I'm on the train and there's a group of five teenage girls. Three of them are dressed almost identically – ankle boots, black semi-opaque tights, short graphic print dresses and hooded faux-leather jackets. It's scary and I'm suddenly very glad of my flats, footless tights, skirt and collared velvet jacket, even if it's only because I'm going to work.
I wonder how much the girls paid for their outfits – they look the type who'd be sporting plastic bags stuffed full of loot from Supre, Dotti or Cotton On. These days even those tweenie shops charge at least $30 for pieces. Those jackets were probably a lot more. So we're looking at minimum $100 each – to look exactly the same. The only things in my outfit that are new are my shoes – paid for with work discount – footless tights, and basic black shirt. The skirt and jacket were both from an op shop and under $10. I'm wearing a necklace, an explosion of pink quartz chips on fishing line, which I borrowed from my mother since the skirt is the only thing I own with pink in it. Smart casual, and not slavishly trendy, for almost literally half the price those girls paid. Oh, wow... another girl just got on the train and sat next to that group. She is wearing the exact same sunglasses as two of the other girls. If I didn't know any better, I would have assumed she was a part of their circle!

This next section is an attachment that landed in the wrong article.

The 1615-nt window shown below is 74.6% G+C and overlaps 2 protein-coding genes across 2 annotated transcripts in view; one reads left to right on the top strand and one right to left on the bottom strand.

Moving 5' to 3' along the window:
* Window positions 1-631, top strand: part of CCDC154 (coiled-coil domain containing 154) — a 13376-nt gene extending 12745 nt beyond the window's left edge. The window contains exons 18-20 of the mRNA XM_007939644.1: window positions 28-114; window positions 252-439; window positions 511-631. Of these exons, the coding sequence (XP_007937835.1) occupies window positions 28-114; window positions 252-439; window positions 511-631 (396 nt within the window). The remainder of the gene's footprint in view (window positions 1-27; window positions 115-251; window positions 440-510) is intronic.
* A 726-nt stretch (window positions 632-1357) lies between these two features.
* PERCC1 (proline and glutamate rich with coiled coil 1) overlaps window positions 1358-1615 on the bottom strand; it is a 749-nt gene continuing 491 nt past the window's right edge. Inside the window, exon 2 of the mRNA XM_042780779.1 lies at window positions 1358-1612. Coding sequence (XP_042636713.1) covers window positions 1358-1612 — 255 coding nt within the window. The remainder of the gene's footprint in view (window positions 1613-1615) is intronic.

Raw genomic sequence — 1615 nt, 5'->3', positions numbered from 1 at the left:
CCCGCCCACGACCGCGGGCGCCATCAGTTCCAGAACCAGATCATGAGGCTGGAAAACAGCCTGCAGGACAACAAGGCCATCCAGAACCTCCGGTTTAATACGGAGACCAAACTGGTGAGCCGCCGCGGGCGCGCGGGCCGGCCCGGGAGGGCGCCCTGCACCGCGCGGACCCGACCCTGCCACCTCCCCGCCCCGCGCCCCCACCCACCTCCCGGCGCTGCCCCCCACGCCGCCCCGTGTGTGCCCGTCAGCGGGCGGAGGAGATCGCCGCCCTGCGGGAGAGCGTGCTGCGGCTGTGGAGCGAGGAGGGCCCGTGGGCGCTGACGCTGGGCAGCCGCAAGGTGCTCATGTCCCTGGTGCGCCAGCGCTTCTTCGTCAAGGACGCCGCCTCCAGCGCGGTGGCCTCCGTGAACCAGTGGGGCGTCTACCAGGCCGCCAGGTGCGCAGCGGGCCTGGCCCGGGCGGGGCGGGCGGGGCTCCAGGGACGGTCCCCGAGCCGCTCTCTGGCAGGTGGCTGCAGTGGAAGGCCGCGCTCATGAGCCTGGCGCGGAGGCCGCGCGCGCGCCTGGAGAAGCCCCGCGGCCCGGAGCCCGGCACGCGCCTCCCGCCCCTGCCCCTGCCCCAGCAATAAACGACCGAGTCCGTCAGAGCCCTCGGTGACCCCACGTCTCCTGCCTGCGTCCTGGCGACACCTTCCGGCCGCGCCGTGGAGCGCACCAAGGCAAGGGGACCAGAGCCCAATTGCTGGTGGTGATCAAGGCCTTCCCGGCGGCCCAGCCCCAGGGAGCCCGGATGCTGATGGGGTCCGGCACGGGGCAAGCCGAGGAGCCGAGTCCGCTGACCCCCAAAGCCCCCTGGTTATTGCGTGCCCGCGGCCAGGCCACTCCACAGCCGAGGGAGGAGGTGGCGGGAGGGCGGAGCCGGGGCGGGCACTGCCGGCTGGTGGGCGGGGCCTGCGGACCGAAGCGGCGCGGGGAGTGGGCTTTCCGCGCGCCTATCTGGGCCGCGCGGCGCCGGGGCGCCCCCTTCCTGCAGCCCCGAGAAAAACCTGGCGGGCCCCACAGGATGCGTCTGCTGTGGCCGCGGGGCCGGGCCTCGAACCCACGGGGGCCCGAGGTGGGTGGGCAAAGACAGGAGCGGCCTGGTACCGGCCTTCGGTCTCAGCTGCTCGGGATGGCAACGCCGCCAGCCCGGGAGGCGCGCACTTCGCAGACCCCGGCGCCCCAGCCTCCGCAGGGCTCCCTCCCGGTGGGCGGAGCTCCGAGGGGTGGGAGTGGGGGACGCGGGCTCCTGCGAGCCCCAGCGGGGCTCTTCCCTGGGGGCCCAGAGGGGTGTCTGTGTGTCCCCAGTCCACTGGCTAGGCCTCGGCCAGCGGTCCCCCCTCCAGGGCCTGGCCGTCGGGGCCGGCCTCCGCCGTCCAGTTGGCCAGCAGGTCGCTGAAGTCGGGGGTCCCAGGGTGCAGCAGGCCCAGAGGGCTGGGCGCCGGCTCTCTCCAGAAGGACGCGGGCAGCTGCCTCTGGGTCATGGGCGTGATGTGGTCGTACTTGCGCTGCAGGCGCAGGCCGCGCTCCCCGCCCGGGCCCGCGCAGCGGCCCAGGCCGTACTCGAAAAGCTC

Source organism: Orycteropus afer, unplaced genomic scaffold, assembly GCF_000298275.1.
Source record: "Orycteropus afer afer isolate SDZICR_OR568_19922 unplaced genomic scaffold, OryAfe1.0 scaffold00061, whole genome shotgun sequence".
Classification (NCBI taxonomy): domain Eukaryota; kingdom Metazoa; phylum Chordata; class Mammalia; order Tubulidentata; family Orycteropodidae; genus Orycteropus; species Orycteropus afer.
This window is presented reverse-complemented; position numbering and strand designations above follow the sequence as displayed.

I'm not sure that I'll ever really understand the appeal of big-name labels or brands. Give me a beautiful, unique op shop find every time – you can even find brand name things in there, a little worn maybe but for a much more reasonable price. Or point me towards an indie shop where the prices reflect creativity, hard work and passion; not corporate greed, fluorescent lights and subversive ads in magazines, telling you you're not going to be pretty enough unless you drop dollars on the latest fads.
The funniest thing about all this is where I work now, why I'm all dressed up and made-up. I work in a brand name leathergoods shop, where people spend more than my weekly paycheck on a handbag! It's no surprise to me that my favourites in the shop aren't leather at all, they're made of recycled industrial seatbelt webbing. It's one of the few Australian-designed products that we carry. The pieces are hand-made, unique, practical and beautiful. They're not the cheapest items in the shop, but to me the price is far more justified. There are bags marked down to $150 on the company's web site – more than I've ever paid for clothing in my life, but it's a product I know I can live with, both in terms of using and in terms of ethos.
I want to write – that will be my career. However, it takes either explosive success or years of hard work before one can make a substantial living – financially – off writing. So I have to think about jobs I'd like to do in the meantime. I've done hospitality, I've done retail, I've dabbled in admin – but the job I'd love to do, into and even beyond my writing career, is one I might never be able to. I respect indie creations so much, but I don't have the time or talent to start my own business. It's just not something I'd be able to make a proper job out of. But what I would love to be able to do is to help an Aussie creator. I could do the pesky paperwork and customer service things, while they created and produced. I'm good with tasks – inventory, orders, answering emails, packaging and mailing. It's a very time-consuming part of the indie selling business, we all know that. To help out in that way would be very gratifying for me.